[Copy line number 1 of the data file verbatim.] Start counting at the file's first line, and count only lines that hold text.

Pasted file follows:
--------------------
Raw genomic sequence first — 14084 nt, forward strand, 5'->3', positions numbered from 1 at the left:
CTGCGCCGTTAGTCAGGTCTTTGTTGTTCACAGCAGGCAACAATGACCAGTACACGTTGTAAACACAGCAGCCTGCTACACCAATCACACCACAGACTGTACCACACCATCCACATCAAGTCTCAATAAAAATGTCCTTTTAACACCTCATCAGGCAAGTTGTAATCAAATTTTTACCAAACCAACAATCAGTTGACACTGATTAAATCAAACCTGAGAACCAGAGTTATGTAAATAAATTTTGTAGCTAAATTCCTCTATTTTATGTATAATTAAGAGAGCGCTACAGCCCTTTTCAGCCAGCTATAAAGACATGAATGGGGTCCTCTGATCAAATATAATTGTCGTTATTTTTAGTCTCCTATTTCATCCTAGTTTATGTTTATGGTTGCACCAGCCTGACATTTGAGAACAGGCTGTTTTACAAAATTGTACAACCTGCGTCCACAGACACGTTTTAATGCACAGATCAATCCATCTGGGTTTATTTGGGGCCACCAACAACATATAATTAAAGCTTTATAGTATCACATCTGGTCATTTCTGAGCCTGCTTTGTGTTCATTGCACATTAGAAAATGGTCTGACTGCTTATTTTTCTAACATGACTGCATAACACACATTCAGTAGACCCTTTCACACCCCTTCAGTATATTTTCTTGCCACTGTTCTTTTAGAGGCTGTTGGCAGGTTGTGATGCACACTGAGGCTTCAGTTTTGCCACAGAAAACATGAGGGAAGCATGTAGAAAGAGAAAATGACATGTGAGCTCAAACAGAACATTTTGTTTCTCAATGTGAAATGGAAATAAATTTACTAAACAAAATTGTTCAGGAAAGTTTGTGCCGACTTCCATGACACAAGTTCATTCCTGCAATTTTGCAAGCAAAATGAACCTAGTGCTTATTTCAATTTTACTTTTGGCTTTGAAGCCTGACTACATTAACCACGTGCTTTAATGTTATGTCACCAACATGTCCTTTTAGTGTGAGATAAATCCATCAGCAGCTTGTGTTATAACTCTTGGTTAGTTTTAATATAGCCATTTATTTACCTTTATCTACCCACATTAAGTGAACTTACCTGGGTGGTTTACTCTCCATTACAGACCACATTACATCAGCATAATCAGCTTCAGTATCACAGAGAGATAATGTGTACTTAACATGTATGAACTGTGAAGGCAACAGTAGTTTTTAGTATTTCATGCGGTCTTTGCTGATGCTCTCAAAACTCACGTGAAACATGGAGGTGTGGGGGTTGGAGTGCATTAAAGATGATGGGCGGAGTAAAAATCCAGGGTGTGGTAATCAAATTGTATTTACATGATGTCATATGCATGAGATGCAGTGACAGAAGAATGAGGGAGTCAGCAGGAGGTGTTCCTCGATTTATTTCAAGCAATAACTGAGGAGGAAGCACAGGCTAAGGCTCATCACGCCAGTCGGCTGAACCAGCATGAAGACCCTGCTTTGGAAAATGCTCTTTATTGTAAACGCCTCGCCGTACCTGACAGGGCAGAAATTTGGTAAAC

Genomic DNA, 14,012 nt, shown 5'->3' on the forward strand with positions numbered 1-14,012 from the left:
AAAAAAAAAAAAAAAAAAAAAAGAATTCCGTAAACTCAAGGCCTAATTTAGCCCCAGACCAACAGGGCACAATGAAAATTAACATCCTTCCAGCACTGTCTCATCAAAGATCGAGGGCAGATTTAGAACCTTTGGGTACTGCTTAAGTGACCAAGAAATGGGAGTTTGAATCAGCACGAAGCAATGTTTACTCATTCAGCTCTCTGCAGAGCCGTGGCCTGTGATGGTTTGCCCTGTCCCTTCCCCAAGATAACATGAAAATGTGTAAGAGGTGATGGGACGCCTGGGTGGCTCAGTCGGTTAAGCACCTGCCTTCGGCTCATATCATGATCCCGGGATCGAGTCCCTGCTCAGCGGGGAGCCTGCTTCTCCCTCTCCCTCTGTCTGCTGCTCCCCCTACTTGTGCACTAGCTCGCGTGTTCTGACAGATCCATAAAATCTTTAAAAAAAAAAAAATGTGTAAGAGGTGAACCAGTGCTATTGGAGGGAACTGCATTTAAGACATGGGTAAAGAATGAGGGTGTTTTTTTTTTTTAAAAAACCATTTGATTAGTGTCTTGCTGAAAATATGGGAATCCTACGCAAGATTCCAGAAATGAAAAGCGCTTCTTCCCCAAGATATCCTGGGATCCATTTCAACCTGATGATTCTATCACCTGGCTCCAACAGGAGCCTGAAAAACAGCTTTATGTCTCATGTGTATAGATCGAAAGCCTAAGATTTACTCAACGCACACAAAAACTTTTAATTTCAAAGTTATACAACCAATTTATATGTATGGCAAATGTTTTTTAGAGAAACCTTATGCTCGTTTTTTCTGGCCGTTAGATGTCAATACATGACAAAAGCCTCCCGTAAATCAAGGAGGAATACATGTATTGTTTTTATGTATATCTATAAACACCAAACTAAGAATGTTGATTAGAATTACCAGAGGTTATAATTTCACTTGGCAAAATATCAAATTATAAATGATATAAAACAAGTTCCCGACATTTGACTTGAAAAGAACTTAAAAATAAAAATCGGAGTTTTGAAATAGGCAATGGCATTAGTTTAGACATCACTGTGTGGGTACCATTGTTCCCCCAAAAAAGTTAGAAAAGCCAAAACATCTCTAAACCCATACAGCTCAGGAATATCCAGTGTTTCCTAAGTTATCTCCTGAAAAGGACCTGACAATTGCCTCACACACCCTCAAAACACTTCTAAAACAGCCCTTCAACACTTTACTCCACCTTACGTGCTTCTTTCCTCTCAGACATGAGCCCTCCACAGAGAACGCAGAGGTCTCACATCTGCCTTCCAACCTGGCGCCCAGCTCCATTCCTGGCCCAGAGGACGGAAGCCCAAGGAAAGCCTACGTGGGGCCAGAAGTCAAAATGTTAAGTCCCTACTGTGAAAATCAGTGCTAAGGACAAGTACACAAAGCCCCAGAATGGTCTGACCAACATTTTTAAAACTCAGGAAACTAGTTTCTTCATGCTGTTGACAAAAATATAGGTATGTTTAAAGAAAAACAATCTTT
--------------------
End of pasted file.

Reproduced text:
Raw genomic sequence first — 14084 nt, forward strand, 5'->3', positions numbered from 1 at the left: